74 F. average high for May 31.
77 F. high temperature at KMSP on May 31, 2011.
9.34" of rain fell on the Twin Cities in May. Average is 3.25." 4.04" of rain fell during May, 2011.
7 days with .50" or more last month.
June: historically the wettest, most severe month of the year. Tornadoes and hailstorms usually peak in June. Something to look forward to.
34.8 billion tons of CO2 pollutants released into the Earth's atmosphere in 2011, a new world record.
The Drought Is Pretty Much Over. Here's the latest NOAA Drought Monitor, showing an amazing turn-around in the rainfall department.
Wet Weather Gardening Tips. Master Gardener Tricia Frostad has some good advice in light of the recent (torrential) rains in May, well over 9" of rain in many gardens across the metro: "All this moisture can lead to fungal diseases on plants. Fungus overwinters in infected plant residue and excessive overhead watering (as in rain) can activate the fungus. The fungal spores are spread by splashing water and wind to nearby plants and it thrives in damp weather. Spots typically appear on leaves at the base of the plant and move upward as the infection progresses. Remove any plant material that is affected but be certain to never remove more than 1/3rd of a plant's leaves. Displose of these diseased leaves in the trash or burn thhem. Do not return them to the compost pile. Try to make sure that your plants have proper air circulation around the foliage, which may mean pulling "volunteer" plants. Avoid wetting the leaves when watering - it's much better to water at the base of the plant. Fungicides can help in controlling the spread, but will not "cure" the leaves that have already been affected."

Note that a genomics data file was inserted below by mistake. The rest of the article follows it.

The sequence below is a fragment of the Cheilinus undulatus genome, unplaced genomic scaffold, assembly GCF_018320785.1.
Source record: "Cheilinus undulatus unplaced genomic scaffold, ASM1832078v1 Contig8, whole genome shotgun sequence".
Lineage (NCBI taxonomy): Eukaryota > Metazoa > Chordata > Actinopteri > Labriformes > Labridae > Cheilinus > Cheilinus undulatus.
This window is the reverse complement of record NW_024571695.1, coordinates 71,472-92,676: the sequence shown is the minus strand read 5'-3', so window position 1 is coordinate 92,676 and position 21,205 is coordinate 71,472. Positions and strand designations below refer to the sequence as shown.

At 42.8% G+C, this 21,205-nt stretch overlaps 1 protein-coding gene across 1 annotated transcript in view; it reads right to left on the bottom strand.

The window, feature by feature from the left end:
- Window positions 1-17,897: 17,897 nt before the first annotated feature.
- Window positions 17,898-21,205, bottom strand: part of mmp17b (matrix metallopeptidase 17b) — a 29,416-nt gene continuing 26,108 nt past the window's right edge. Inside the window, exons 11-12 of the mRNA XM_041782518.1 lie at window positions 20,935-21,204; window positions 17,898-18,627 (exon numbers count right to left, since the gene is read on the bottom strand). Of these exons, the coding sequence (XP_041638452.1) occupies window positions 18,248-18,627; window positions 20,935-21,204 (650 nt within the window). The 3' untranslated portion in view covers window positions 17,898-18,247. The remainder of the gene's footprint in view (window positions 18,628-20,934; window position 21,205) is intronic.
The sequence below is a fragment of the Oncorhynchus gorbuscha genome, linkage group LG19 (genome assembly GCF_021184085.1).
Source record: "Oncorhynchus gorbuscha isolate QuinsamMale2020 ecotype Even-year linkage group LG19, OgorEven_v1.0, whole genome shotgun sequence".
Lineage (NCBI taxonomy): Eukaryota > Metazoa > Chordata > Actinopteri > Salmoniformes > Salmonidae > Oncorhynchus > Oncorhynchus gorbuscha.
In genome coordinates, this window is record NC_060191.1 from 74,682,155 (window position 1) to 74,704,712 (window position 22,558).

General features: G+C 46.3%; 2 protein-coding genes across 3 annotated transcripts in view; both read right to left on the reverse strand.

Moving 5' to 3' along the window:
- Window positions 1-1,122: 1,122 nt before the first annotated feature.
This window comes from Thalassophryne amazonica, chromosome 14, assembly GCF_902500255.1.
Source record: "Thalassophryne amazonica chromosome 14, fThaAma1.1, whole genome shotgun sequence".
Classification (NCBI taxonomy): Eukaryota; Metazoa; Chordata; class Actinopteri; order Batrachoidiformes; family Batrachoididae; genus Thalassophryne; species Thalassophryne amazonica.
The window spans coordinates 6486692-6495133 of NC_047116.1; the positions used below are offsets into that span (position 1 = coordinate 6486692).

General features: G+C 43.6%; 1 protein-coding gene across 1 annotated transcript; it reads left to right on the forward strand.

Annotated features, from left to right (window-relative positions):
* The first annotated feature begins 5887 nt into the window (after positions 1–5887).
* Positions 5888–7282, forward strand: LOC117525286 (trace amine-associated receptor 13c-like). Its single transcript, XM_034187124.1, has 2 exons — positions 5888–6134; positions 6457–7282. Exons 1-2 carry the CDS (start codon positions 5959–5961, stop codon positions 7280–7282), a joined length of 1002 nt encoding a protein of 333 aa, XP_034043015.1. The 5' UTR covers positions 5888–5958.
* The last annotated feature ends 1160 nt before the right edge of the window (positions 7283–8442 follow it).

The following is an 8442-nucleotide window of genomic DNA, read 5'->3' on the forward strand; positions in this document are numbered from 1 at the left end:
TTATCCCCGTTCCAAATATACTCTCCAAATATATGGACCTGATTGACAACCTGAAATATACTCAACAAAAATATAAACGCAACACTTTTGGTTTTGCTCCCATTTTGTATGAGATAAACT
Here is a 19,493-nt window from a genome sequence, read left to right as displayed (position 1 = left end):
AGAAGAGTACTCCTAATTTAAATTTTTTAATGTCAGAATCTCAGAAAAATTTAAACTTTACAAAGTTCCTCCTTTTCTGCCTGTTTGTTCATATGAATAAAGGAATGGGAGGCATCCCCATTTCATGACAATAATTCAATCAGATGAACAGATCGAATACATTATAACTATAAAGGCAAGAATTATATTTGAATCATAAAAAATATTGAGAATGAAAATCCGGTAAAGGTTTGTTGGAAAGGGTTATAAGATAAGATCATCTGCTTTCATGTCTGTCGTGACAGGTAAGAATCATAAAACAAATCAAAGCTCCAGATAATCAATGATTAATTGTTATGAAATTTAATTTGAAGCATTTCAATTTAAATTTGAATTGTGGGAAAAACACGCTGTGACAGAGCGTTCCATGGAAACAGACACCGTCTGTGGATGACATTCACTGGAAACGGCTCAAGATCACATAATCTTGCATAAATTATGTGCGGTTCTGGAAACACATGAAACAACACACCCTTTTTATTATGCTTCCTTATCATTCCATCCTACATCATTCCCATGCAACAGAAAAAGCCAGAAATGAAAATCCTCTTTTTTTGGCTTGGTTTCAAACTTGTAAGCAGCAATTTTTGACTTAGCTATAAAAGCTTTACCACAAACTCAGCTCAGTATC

Tour The Gardens Of Master Gardeners. If you're looking for something to do this summer, and you love gardening, consider touring the gardens of Master Gardeners - kind of like the Parade of Homes, only better (and greener!) The event is in July, but you can purchase tickets now and save a few bucks. Details: "Visit eight gardens designed and tended by Carver-Scott Master Gardeners on Saturday, July 28, 2012, 10 am to 4 pm. The gardens are in Carver County (Minnestrista, Waconia, Excelsior, Chaska and Chanhassen). Tickets are $12 in advance, $15 the day of the tour at each garden. Advance tickets can be purchased by clicking the "Buy Now" button below or at Tonkadale Greenhouse, Ambergate Gardens, Glenrose Floral (Chanhassen), or by calling the Carver County Extension office (952-466-5300), or the Scott County Extension office (952-492-5410).
The gardens showcase wonderful water features, shade gardens, sun combinations, interesting containers, unusual decor, a restored prairie with grasses and wild flowers, a berm with interesting shrubs and an amazing collection of trees.
Ticket Information. For more information, and a quick and easy (Paypal) way to purchase tickets, click here.